John Heartfield’s Powerful Political Art

Only two years ago, John Heartfield’s powerful political art images were historic warnings. Politicians seize power by spreading lies. They rely on ignorance, apathy, and blind nationalism. Their tools are words to spread bigotry, racial hatred, religious intolerance, and misogyny. Their goal is to become dictators. German artist John Heartfield responded to the lies of Adolf Hitler, fascists, and Third Reich by creating history’s greatest collection of political art.

In 2017, Heartfield’s anti-fascist antiwar collages are no longer simply reminders. They’re powerful political art speaking to the current state of American politics. Heartfield risked his life to make it clear there are no “alternative facts.” There is only the reality that ugliness of thought leads directly to the ugliest of actions.


Political Art Museum Donald Trump Face Of Fascism

The Faces Of Fascism

Political Art Museum For Progressive Art


Museum Of Political Art
John Heartfield Brochures

John Heartfield designed covers for brochures and announcements (Dada) as early as 1916. During World War II, all sides used leaflets and brochures as propaganda tools. If one accepts the definition that propaganda is using lies to convince someone or some group of people that something very bad for them is actually very good for them, then Heartfield did not believe in practicing the art of propaganda.

After hearing Donald Trump speak about excluding Muslims from entering the United States in 2015, Heartfield’s grandson felt compelled to remix his grandfather’s famous 1928 portrait of Benito Mussolini into the new face of fascism in America. This image of Trump went viral on social media. It was featured during the curator’s presentation in the Collage Museum at the 2016 DADA WORLD FAIR in San Francisco, sponsored by City Lights Bookstore.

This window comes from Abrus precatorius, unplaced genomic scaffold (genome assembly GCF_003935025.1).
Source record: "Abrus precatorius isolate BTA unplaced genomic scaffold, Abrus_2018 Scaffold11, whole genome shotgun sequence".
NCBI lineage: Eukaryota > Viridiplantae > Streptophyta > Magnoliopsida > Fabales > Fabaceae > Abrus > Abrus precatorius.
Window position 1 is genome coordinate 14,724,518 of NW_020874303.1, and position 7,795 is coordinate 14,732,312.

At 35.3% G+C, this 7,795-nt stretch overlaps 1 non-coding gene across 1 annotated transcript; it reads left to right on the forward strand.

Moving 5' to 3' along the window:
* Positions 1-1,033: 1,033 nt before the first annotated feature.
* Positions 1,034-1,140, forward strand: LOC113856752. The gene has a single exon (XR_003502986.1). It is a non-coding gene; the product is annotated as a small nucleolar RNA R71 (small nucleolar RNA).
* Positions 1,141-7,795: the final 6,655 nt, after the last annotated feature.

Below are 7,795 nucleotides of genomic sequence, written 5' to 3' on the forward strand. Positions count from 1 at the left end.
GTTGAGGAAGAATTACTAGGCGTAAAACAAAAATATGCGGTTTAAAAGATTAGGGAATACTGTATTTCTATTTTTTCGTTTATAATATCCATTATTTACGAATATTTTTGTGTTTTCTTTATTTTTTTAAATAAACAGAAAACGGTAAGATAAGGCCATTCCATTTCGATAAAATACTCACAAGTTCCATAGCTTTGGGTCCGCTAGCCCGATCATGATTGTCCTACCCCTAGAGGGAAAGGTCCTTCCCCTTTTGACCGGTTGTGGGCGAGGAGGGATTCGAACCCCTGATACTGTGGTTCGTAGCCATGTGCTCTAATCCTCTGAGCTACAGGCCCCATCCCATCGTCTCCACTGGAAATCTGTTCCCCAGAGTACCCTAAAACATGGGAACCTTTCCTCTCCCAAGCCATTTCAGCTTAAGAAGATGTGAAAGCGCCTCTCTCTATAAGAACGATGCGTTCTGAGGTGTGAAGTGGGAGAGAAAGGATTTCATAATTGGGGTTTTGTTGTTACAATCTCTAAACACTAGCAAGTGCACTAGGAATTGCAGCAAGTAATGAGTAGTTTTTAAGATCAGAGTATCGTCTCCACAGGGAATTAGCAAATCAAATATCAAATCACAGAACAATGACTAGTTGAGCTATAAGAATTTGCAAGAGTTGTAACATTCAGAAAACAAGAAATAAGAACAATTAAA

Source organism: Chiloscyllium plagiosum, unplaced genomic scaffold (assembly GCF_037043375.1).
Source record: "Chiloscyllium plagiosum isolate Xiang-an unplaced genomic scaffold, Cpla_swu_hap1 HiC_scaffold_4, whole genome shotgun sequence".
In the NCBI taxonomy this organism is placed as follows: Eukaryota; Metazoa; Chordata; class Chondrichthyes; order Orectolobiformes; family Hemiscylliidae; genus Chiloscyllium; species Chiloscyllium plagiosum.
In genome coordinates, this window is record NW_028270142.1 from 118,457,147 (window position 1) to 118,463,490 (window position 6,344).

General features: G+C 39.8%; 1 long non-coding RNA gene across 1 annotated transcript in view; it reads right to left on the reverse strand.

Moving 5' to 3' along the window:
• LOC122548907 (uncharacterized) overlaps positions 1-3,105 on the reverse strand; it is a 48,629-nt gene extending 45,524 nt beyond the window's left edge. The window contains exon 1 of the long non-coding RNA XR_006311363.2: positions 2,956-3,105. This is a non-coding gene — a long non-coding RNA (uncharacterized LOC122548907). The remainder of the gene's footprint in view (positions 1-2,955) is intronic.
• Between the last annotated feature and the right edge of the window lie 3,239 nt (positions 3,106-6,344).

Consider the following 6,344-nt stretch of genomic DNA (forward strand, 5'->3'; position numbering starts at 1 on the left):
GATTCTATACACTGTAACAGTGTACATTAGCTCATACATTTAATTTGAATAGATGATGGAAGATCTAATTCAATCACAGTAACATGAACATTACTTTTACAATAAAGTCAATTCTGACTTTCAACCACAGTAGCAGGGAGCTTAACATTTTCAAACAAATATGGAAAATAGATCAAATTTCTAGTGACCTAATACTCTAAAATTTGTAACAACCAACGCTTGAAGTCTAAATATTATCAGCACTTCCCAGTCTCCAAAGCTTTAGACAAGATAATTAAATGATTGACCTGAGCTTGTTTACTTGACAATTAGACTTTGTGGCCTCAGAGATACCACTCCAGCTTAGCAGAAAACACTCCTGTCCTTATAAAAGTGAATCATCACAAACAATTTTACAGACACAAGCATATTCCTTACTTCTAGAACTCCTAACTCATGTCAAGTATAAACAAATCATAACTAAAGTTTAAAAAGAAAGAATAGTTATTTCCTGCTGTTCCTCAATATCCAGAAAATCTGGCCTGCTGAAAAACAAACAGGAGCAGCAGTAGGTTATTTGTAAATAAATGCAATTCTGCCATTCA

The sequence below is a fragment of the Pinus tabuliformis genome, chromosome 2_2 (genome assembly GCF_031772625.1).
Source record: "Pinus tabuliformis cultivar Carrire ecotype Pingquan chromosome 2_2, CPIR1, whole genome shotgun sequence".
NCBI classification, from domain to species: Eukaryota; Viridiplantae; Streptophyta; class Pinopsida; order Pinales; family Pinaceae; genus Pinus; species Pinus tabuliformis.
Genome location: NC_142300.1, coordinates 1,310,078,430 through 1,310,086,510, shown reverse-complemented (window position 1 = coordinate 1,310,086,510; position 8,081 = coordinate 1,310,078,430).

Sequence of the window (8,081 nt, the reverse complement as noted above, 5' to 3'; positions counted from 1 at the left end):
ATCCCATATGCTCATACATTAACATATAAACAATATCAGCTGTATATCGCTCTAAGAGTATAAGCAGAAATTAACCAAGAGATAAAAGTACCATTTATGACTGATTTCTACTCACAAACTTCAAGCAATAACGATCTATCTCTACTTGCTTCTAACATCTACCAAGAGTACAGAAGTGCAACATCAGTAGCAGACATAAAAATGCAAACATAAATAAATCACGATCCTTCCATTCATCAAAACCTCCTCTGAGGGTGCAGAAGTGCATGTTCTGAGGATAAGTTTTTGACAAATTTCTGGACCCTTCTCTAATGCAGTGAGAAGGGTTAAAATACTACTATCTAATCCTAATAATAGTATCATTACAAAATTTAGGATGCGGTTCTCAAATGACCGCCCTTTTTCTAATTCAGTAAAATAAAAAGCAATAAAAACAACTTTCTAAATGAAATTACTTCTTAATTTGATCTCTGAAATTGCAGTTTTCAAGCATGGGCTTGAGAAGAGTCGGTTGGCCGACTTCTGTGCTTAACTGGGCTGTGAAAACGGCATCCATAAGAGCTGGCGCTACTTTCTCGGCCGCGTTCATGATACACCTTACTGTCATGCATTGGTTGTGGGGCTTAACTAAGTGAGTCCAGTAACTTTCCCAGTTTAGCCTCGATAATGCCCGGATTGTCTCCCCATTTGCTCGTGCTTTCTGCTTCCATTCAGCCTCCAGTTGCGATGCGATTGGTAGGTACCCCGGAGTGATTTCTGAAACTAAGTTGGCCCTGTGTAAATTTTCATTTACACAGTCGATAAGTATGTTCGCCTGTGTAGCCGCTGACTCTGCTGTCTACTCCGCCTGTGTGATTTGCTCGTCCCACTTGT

Heartfield showed that facts could be revealed by taking reality and rearranging its elements to reveal the true nature of bad actors. A major goal of a powerful political art museum would be to use images to take the words of hypocritical politicians and turn them against them.

John Heartfield’s anti-Nazi anti fascist montages for covers of brochures were often more effective than the rhetorical propaganda contained within.

In 1943, Heartfield framed Hitler as a brutal ape complete with a dumb expression. Heartfield brilliant portrait of Hitler made it clear that while politicians may dream of becoming dictators, the world always turns.

New Heartfield Brochure Covers will always be added.
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Curated By Heartfield's Grandson, John J Heartfield